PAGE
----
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Dr. Branwen Phillips Answers Two Frequently Asked Questions

All across our big IRIS family, our Optometrists receive many questions from their patients who are concerned with their eye health. There is a lot of misinformation on the Internet and on social media platforms, so our team of professionals always try to give the right information to reassure their patients. We asked Dr. Branwen Phillips, Optometrist at IRIS Qualicum Beach, British-Colombia, to answer the questions that are most frequently asked in her office.

What are cataracts? Do I have one? 

A cataract is a cloudiness or opacity in the natural lens of the eye. The eye’s natural lens is responsible for changing the focus of the eye and helping to protect the retina (and our long-term vision) by absorbing UV light.  As the lens absorbs UV light, the fibres slowly yellow.  This yellowing forms the most common type of cataract, known as nuclear sclerosis. If we live long enough, we will eventually develop this kind of cataract.  Nuclear sclerosis depends on UV exposure, so this type is fairly predictable, at any given age, how much yellowing is average. As an optometrist, I will record a grading of how yellow a patient’s lens has become long before I label it a cataract.  Discussion of surgery is unnecessary until the cloudiness begins impacting vision or causing glare. 

There are many other types of cataracts that can cause a dark spot or opacity in one or more layers of the lens. Although often the cause is unknown, some triggers of cataract formation include: family history, medications or treatments, injury, infections, and disease. Again, like nuclear sclerosis, any cataract will likely be visible to your optometrist long before it causes visual impact.  

In conclusion, all adults will likely have some degree of yellowing to their lens but we don’t worry about cataracts unless it is affecting vision. If a cataract is maturing and interfering with clear comfortable vision then a very low risk, day surgery can be arranged. 

Dr. Branwen Phillips in her IRIS clinic

Will my reading glasses make my eyes worse?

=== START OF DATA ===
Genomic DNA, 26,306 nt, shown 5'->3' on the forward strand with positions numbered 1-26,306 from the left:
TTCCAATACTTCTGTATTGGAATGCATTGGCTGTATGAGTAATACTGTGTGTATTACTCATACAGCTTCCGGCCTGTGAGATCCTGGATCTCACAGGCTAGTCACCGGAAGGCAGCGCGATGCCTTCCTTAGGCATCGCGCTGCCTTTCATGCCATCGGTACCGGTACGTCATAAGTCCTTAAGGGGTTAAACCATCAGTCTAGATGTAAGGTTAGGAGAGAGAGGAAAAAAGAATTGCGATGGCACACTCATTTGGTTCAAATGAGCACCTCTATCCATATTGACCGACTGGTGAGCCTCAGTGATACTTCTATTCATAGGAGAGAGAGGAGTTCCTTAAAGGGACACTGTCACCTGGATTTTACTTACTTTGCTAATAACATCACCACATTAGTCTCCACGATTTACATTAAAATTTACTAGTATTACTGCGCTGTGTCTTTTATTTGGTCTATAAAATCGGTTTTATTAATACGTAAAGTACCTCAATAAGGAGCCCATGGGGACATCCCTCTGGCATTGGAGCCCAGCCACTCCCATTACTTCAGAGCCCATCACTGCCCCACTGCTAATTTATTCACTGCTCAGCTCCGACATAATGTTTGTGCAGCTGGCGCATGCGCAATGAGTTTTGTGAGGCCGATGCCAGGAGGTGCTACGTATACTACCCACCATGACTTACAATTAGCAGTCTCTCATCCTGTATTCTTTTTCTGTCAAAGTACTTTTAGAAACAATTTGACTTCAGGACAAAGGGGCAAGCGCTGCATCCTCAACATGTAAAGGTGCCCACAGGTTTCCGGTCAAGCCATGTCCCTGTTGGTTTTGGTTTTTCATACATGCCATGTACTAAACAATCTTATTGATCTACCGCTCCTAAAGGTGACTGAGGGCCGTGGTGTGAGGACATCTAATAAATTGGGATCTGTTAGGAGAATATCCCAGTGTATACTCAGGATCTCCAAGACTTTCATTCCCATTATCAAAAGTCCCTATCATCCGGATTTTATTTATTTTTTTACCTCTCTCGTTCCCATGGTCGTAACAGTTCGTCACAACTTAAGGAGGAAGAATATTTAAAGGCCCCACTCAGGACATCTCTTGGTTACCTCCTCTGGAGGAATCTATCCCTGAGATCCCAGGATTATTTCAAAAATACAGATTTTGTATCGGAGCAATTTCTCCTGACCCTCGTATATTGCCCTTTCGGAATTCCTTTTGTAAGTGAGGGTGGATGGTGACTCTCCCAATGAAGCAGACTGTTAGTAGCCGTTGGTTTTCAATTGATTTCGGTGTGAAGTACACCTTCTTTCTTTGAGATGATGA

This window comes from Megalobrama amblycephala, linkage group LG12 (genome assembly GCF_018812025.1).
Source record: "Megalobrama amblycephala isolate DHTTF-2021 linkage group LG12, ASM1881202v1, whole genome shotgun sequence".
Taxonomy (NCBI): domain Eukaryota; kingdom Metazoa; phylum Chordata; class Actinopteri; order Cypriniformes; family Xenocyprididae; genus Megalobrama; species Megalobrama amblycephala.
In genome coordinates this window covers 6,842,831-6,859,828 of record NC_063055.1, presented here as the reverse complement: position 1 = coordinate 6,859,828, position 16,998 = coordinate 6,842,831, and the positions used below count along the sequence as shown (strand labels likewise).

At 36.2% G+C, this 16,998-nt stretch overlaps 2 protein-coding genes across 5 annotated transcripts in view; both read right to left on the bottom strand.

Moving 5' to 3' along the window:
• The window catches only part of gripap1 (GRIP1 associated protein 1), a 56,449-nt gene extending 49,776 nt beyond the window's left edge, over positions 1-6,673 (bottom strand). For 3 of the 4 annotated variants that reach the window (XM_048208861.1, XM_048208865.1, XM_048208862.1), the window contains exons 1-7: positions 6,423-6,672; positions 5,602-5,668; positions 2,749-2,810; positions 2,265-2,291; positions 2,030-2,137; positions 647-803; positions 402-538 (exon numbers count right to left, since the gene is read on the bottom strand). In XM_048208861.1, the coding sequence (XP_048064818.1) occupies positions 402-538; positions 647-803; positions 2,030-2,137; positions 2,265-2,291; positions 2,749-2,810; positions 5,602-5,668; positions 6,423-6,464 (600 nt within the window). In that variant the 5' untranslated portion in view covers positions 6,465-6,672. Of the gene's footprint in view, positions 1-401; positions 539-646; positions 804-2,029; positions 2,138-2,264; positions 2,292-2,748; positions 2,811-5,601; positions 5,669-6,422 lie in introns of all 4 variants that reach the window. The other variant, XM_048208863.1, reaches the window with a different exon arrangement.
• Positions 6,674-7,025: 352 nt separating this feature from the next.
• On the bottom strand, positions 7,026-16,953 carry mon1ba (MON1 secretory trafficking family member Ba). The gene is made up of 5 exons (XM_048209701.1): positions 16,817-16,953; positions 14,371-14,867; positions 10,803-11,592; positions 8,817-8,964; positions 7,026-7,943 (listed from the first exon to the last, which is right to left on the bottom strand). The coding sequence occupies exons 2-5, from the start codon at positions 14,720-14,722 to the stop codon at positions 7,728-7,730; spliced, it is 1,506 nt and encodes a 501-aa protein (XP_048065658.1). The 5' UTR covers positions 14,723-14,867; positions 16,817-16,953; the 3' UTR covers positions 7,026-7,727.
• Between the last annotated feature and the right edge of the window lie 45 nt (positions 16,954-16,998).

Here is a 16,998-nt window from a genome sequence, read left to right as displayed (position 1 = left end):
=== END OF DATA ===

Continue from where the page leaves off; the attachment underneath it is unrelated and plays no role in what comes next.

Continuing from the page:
The short answer to this one is no... but it may feel like they have! Let me explain. As we age, the lens in the eye gets thicker and less flexible.  Eventually, it becomes harder for our eye muscles to force it to change shape and focus. As the lens becomes less able to adjust shape, we lose the ability to focus on very near things. This is an extremely gradual change that takes place over many years. Eventually, both focusing and sustaining focus become difficult (usually in our early 40s). When someone first starts to struggle with reading, the magnification they need is low. This low power magnification helps the eye with a little bit of the focusing demand.... just enough to make reading comfortable. The eye will, however, naturally continue to get weaker. Within a couple of years, a slightly stronger reading glass prescription is needed. This gradual increase in the amount of visual help needed to read comfortably will continue for 10-15 years. Eventually, reading without glasses becomes very difficult. 

This is where the confusion lies. It can feel like the eyes were okay, but then when reading glasses were used, the eyes just kept getting weaker until now reading glasses are needed all the time! And this is true...but the glasses didn’t cause the decline!!! With or without glasses, as our eyes age, they will slowly become weaker, and less able to focus on near tasks. Reading glasses are just a tool to make you more comfortable, and allow you to continue to enjoy your reading, crosswords, and texting...as your eyes go on subtly changing on their own. 

What can I do to protect my vision?

Vision is precious and knowing how to look after your eyes is important. Here are some basic steps to looking after your eye health. 

1.   Make sure to schedule regular eye exams. This will ensure that you are assessed regularly for eye disease and disease risk factors. It will also give you an opportunity to ask questions and get up-to-date information about disease prevention from your eye care provider.  

2.   Do your best to live a healthy lifestyle. This includes eating a range of colourful fruits and vegetables, exercising regularly, staying hydrated, avoiding smoking, and taking vitamins when indicated. 

3.   Wear sunglasses. UV light exposure is linked to many eye diseases. Wearing sunglasses will keep your eyes and the surrounding tissues healthier for longer.

4.   Be sure to apply a blue filter or “Night Mode” to all of your electronic devices, and try to balance screen time with healthy outdoor eye experiences...with sunglasses, of course!
 

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